Finding a perfect date is a bit tricky. More often than not, the old adage “looks can be deceptive,” proves itself right when you find someone online or using an app. There are numerous dating apps and the latest to join them is Twine. However, unlike others that focus on looks, Twine concentrates on conversations.
Sourcebits, the makers of the app, wanted to take a unique approach to dating and meeting people and that is how they went about creating Twine. Though Twine uses Facebook to log you in, it helps you to discover people anonymously by matching strangers around you.
So how exactly does Twine judge compatibility between people? It gathers your likes and interest from Facebook and matches you with the closest fit. Twine tries to make a local connection based on your location, so that if you hit it off you can meet the person in real life. You can begin a conversation straight away and the profile pictures of both you and the person you are chatting are blurred out so that impressions are not created on looks. If you think a conversation is going well you can hit a button asking the other person to reveal the image and you can see what he/she looks like.
Twine, has been built by Sourcebits, a mobile development company based in San Francisco that had received $10 million in funding from Sequoia and IDG in 2011 and the company has a huge list of successful apps to its credit already like Robokill and Night Stand HD.
The app has been launched on Android and iOS, and is one of the first services of this type which has taken a mobile first approach.
As is usually the case with similar apps there are more males on the service, with a relatively low number of females. To tackle this problem, Twine is curating its user base to maintain an equal balance of males and females. This is to keep the service spam free and will be greatly appreciated by users of both genders. This will also improve conversations and people won’t be kept for long waiting for someone to chat with.
Since conversation is the most important aspect of the app, it has a feature called ICE, which uses your mutual interests to come up with unique questions which you can use to begin a conversation. Say if you’re both fans of the cricket, the app might suggest “Who your favorite cricketer is?”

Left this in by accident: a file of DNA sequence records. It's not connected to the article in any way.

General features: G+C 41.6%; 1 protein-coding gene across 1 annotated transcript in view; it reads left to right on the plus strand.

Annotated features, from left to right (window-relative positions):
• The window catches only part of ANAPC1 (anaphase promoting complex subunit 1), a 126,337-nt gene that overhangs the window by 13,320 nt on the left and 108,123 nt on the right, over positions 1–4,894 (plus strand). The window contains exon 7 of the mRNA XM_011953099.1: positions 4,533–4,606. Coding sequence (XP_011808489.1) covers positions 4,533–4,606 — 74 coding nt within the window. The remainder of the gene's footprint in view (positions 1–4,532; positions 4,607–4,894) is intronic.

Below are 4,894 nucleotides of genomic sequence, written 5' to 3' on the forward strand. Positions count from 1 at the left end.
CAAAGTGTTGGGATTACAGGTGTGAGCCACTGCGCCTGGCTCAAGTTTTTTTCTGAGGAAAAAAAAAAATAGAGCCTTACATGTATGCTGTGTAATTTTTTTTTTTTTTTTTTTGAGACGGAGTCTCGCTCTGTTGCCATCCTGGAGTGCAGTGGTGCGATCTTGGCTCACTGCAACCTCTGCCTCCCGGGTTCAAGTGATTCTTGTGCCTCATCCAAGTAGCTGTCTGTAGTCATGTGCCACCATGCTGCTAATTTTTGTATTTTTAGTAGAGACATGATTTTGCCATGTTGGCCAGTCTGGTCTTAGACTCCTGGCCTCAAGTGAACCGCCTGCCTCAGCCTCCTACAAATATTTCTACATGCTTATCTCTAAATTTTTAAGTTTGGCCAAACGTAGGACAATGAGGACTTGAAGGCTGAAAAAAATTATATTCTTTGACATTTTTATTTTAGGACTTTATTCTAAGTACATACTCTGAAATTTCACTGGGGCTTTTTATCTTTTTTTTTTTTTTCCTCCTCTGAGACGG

To further reduce spam, Twine also limits the number of matches that you can make and receive per day to six. This also helps people generate longer conversations, so that you can actually discover if there is a connection.
With all its features we can really see how much emphasis, Twine is putting on conversation and we think this model might actually work.
In its present version, Twine basically just allows you to chat with a connection and not do much more. To help build stickiness and also to keep users engaged Twine might want to consider including more features like games, emoticons, video chat and virtual gifts which you see in a few other apps.
The company does say that some of these features like emoticons could come in future versions, but these features could follow the freemium model as the startup looks to monetize the app.
The company has also tied up with ambassadors for the app in over 40 colleges globally in a bid to gain users for the app. There are a number of Indian colleges in this list.
The app was built by the Sourcebit team both in Bangalore and San Francisco.
While the app does seem to encourage conversations, do you think apps like Twine, especially with a mobile first approach, could replace dating and matchmaking sites on the web?